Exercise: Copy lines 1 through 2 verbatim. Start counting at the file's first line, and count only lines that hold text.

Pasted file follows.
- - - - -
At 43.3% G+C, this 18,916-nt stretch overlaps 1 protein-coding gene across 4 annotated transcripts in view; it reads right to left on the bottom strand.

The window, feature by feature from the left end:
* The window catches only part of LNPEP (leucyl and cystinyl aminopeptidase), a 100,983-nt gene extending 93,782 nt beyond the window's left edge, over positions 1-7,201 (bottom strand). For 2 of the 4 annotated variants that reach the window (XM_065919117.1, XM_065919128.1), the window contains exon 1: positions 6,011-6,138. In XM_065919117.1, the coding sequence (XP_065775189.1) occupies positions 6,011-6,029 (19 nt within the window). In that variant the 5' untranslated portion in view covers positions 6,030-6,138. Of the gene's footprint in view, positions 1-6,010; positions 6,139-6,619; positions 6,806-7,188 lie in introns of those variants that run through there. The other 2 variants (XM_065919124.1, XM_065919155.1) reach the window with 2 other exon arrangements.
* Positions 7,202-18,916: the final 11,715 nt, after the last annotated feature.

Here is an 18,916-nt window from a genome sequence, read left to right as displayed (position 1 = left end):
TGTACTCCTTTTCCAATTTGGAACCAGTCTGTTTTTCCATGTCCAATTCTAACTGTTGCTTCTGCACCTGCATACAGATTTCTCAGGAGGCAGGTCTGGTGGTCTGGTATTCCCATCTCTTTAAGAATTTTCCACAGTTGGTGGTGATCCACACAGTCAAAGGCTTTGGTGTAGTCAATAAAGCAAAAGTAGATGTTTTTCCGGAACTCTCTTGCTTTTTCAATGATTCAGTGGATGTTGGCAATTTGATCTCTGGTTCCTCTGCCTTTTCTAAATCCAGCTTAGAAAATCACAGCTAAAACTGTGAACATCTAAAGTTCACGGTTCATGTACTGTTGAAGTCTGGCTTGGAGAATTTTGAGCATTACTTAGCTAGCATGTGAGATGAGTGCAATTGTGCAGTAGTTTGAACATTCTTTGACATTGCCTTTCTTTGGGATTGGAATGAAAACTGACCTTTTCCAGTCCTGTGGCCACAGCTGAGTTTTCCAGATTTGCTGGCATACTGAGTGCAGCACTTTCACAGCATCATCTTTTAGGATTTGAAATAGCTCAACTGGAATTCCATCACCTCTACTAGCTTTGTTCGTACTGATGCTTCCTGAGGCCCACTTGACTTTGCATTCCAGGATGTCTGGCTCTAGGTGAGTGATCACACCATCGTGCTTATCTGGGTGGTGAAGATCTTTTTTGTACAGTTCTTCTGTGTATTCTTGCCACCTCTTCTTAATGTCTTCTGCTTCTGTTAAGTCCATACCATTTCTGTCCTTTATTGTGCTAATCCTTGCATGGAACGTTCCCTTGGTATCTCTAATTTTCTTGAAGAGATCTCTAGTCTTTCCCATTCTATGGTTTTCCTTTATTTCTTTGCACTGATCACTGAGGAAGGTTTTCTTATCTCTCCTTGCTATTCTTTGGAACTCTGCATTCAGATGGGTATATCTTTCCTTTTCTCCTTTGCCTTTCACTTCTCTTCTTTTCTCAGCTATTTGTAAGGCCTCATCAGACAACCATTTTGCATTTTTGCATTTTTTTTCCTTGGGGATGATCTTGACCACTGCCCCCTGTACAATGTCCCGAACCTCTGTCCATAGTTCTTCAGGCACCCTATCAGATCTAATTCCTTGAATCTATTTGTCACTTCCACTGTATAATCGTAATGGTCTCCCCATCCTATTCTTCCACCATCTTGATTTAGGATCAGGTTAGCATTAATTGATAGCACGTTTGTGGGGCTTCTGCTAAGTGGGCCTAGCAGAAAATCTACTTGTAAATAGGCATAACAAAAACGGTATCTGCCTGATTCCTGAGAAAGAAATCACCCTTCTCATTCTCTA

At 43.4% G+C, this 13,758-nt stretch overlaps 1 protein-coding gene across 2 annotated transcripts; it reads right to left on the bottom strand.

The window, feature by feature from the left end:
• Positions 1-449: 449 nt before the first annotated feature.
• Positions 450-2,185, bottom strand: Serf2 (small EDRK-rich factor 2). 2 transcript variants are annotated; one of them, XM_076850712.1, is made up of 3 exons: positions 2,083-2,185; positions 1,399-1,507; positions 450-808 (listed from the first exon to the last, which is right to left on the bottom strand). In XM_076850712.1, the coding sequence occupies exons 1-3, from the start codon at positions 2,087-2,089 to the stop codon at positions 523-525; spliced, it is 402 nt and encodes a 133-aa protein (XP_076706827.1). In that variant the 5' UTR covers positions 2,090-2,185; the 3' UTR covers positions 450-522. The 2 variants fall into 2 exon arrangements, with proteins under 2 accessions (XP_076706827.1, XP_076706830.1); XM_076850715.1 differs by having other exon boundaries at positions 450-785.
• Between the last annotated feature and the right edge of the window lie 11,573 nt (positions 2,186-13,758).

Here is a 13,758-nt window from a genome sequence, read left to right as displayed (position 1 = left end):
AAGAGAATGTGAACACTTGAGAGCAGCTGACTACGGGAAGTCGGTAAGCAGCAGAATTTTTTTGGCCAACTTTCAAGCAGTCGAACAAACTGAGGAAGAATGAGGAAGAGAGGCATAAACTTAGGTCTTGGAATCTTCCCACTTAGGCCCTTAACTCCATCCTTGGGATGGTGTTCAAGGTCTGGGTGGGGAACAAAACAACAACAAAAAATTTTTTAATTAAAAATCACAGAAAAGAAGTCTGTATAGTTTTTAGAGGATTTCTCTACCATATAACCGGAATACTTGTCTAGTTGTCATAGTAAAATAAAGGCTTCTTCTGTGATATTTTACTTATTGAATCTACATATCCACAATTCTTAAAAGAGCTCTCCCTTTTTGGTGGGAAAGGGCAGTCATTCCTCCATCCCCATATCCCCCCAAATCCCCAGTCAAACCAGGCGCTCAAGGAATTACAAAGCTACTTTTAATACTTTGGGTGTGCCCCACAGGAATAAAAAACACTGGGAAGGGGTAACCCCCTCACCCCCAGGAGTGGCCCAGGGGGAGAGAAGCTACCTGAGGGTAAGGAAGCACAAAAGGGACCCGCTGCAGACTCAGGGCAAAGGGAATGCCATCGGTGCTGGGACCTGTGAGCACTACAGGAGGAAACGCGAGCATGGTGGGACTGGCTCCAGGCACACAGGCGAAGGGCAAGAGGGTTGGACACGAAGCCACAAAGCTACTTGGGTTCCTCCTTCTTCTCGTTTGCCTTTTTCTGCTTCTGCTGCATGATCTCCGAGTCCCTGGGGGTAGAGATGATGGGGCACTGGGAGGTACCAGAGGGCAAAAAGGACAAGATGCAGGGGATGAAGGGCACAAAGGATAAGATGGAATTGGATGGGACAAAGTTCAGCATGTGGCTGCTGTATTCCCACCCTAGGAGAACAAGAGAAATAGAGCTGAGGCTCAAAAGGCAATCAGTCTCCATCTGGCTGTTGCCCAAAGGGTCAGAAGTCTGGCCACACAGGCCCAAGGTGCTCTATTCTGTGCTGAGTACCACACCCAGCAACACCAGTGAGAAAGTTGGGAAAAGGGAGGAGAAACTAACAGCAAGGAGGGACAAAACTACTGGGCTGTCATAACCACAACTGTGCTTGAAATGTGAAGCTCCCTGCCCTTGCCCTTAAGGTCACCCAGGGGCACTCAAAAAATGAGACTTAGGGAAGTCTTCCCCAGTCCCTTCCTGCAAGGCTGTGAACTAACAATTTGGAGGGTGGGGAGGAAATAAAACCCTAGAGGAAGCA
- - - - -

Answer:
At 43.3% G+C, this 18,916-nt stretch overlaps 1 protein-coding gene across 4 annotated transcripts in view; it reads right to left on the bottom strand.

The window, feature by feature from the left end: